There comes a time, I think, in every reader’s life when he* finds the balance between fiction and non-fiction shifting more toward the latter. I won’t say when this happens, but let’s just say that I’m clearly old enough. I still read a great deal of fiction, but now it’s interspersed with my three other favorite genera: history, essays–and the subject at hand: biography.
Here are just a few of the great biographies that I’ve read in the past couple of years.
My Family and Other Animals by Gerald Durrell
My Family and Other Animals is the story of Gerald Durrell’s five-year sojourn with his remarkably eccentric English family on the island of Corfu between the wars. At the time, Durrell was a young boy with a marked taste for natural history; he spends most of his time avoiding his studies, tromping about the island with a dog or two. It’s very funny story of a very strange family, written with quintessentially British charm. It’s also the tale of a lost culture and a lost place, both of which were more or less obliterated during WWII (and later by flocks of tourists).
The Making of a Philosopher by Colin McGinn
Colin McGinn as a British analytic philosopher who now lives and teaches in the United States. The Making of a Philosopher is both the story of how he got were he is now, and one of the best introductions to 20th century philosophy that anyone is likely to find and still want to read. He’s a wonderfully clear and engaging writer about both himself and analytic philosophy, which is no mean feat. His Shakespeare’s Philosophy is also worth reading.
Leonard Woolf by Victoria Glendinning
This life by one of the great English biographers brings Leonard Woolf out of his more famous wife’s shadow and gives him his rightful place in the literary and intellectual history of 20th century Britain. Woolf was not only Virginia Woolf’s husband and caretaker, but also an author and political theorist, publisher, editor, and civil servant. That he was often most of these at the same time points to his phenomenal capacity for work.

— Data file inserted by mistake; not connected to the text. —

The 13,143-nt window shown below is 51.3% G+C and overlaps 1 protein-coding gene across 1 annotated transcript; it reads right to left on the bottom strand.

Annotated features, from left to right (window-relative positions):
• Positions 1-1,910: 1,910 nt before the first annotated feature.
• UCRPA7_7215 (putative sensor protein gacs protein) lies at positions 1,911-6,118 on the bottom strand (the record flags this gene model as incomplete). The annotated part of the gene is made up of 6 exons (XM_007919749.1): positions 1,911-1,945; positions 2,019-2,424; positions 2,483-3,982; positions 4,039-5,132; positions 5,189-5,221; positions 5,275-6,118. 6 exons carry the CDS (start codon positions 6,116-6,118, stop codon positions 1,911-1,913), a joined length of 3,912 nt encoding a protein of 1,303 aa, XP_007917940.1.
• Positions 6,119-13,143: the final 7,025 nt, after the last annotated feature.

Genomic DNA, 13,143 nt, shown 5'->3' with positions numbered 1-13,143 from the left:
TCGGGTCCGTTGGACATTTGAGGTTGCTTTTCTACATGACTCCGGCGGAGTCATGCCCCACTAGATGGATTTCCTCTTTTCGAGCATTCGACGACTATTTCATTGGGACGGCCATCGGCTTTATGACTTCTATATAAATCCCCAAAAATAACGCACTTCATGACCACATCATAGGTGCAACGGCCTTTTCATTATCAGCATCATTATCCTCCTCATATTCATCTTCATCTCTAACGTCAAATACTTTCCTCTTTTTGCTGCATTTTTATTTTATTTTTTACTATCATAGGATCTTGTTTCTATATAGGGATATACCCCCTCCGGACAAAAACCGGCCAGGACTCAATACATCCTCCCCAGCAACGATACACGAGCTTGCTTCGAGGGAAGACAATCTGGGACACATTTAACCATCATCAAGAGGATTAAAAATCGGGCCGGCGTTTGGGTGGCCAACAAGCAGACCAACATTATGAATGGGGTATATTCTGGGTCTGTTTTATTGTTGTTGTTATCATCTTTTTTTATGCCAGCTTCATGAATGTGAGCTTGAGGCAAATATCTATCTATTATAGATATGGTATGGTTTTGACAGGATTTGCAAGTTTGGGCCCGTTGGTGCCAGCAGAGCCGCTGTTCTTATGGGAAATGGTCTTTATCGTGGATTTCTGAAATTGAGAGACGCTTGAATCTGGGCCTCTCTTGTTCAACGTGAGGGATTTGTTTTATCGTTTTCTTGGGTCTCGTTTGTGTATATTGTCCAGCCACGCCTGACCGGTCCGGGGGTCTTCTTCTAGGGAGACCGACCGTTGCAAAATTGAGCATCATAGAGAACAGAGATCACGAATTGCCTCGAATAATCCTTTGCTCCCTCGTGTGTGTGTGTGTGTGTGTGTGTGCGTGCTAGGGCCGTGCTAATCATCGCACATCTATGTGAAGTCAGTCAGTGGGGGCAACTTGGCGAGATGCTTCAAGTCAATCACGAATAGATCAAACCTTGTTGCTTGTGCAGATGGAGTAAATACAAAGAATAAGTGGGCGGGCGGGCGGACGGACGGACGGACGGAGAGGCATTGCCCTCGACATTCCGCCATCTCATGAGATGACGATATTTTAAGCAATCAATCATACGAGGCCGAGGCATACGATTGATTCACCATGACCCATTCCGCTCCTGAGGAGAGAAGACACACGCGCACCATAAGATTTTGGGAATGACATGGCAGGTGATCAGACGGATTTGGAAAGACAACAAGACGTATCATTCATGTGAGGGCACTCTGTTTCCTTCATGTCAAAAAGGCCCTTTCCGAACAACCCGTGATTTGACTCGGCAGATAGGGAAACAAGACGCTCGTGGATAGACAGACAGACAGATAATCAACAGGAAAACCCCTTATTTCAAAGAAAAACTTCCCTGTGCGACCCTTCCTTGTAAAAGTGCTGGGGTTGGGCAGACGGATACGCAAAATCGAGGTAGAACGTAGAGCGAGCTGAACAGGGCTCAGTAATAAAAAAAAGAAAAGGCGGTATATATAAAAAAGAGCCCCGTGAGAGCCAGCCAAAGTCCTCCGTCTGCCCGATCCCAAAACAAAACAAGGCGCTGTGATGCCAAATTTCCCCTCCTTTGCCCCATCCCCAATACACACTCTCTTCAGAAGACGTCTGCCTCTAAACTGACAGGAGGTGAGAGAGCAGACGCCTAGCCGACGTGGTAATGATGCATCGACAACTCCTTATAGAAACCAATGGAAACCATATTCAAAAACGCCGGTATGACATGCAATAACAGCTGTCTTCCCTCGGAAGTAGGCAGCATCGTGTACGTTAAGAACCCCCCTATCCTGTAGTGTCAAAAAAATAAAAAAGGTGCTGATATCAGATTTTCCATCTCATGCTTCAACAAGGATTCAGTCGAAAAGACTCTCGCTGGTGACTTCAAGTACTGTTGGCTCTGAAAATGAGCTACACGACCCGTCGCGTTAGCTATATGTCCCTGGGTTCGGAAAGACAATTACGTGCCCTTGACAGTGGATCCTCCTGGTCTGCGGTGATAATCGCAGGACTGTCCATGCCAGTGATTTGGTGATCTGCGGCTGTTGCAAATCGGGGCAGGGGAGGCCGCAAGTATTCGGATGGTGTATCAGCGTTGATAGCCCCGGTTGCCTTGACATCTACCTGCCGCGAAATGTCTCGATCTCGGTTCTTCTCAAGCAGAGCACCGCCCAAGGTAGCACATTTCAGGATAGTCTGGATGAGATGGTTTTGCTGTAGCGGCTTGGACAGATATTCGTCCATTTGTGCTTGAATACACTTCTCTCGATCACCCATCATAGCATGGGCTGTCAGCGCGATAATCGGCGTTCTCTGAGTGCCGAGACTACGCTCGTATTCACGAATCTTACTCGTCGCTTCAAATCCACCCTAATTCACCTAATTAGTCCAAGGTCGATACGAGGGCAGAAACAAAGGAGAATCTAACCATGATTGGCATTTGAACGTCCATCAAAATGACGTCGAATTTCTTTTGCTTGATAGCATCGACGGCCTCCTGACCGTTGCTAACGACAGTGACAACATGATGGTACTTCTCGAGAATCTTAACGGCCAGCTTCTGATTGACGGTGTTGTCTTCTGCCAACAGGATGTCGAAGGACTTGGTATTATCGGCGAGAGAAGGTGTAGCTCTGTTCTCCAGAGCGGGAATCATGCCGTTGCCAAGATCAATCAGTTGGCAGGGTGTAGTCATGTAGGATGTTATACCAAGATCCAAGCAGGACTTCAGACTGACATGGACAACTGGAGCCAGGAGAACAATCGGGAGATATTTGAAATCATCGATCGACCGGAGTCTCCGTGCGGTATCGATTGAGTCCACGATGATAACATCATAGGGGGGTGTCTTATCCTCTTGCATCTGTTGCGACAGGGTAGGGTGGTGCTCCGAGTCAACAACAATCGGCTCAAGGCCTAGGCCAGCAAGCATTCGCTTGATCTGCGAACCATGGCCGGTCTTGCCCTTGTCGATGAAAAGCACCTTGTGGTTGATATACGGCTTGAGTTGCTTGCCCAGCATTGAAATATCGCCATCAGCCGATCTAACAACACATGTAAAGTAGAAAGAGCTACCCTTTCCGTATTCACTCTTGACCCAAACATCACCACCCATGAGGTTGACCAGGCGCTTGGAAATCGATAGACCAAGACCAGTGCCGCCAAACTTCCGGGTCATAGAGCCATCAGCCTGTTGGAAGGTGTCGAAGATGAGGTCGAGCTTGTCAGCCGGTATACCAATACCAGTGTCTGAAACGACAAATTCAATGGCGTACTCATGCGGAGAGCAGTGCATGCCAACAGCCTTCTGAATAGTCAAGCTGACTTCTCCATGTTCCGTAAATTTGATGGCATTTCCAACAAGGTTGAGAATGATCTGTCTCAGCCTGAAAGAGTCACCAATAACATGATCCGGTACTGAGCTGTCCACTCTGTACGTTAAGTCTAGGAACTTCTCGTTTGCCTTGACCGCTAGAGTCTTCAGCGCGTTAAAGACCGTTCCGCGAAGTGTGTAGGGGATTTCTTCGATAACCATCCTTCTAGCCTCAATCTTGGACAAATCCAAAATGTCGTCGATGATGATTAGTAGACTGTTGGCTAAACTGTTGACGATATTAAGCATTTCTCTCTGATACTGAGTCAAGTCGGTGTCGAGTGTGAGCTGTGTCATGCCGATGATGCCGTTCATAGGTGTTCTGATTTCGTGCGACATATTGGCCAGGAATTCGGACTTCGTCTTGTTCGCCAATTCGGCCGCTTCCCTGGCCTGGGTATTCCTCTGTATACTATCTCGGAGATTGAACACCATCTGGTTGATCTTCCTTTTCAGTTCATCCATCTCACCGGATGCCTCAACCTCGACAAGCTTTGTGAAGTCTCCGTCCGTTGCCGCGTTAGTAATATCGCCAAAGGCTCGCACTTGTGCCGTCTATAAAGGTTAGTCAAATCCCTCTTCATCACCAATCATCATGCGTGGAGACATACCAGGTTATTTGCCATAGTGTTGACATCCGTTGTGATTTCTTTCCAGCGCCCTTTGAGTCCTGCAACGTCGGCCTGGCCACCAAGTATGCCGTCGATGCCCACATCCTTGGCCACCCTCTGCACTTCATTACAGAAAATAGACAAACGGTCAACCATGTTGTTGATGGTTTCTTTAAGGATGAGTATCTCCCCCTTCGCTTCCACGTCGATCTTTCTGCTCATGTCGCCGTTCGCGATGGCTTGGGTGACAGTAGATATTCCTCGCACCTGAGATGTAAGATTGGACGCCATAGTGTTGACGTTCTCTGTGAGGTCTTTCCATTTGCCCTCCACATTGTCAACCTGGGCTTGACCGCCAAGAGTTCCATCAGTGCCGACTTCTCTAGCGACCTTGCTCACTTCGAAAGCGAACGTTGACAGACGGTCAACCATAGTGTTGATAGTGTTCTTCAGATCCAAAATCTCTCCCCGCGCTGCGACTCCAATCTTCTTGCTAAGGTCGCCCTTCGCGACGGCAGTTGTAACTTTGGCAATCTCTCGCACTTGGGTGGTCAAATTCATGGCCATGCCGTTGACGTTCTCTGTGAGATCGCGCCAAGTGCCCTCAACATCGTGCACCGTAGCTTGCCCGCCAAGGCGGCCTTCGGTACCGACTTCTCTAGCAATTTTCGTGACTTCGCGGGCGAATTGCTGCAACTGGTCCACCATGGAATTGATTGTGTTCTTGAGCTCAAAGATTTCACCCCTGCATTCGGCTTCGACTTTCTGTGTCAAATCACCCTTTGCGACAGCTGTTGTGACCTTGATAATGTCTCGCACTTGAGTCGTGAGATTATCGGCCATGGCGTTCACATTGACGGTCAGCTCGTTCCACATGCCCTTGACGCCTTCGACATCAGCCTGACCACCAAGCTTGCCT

Caesar: Life of a Colossus by Adrian Goldsworthy
If there’s any one figure that’s bestrode our historical imagination like a colossus, it’s Gaius Julius Caesar. Goldsworthy has written a biography worthy of Caesar: in-depth, percipient, and exhaustive both in biographical detail and analysis of events. It also fills a huge gap in the study of classical Rome, while also being relatively accessible to any mainstream reader, assuming he’s willing to work a little to keep track of the vast cast of characters, one that is as wide as Roman history itself. It’s worth reading and re-reading.
Samuel Pepys: The Unequalled Self by Claire Tomalin
Samuel Pepys is both a wonderful and daunting subject for a biography. Wonderful because he wrote what is perhaps the most famous journal in English, one that is both highly personal and also highly historical, wrote it during a particularly exciting and fascinating period of English history, and was himself an important civil servant in the Admiralty. Daunting because it’s unlikely that anyone is going to chronicle the nine years of the journal better than he did, and because so damn much was going on during his lifetime. Tomalin pulls it off by resisting the urge to tell the story of Pepys’s life in chronological order for the period when he was writing the journal, instead presenting us with a series of thematic biographical essays. Read this biography, and you’ll want to read the journals.
American Sphinx: The Character of Thomas Jefferson by Joseph J. Ellis
Thomas Jefferson is another tough biographical subject–a figure both highly mythologized and also notoriously hard to pin down. Ellis takes another tack, and attempts to present a sketch of Jefferson’s character and personality as a way to understand his many, many contradictions. Ellis gives us a Jefferson who is complex, devious, idealistic, brilliant, and strange. Ellis has also written a number of other biographies and studies of the Revolutionary period, all of which are worth reading.
Read a good biography lately? Tell us about it in the comments.
* Perhaps also she, but I’m a guy, so what do I know?